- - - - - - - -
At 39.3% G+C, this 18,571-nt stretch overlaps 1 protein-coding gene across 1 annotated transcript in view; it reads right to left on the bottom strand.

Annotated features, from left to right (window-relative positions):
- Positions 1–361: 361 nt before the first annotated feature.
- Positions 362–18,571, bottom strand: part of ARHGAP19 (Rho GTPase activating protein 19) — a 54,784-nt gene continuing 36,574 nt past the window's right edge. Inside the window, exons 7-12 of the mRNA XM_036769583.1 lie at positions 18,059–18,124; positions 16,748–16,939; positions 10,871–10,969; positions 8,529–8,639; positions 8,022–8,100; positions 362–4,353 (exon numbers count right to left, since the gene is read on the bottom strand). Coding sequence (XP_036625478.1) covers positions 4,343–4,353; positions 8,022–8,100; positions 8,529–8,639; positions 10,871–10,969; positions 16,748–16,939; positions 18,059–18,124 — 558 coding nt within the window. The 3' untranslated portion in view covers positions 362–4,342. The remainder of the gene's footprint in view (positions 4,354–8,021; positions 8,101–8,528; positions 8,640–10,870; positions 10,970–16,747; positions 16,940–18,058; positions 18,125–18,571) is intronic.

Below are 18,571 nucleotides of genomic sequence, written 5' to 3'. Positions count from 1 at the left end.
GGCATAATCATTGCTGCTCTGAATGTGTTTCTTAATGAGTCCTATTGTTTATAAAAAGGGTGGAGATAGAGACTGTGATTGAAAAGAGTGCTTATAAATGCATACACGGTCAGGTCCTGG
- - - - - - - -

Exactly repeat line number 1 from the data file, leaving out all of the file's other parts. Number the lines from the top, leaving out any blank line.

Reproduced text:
At 39.3% G+C, this 18,571-nt stretch overlaps 1 protein-coding gene across 1 annotated transcript in view; it reads right to left on the bottom strand.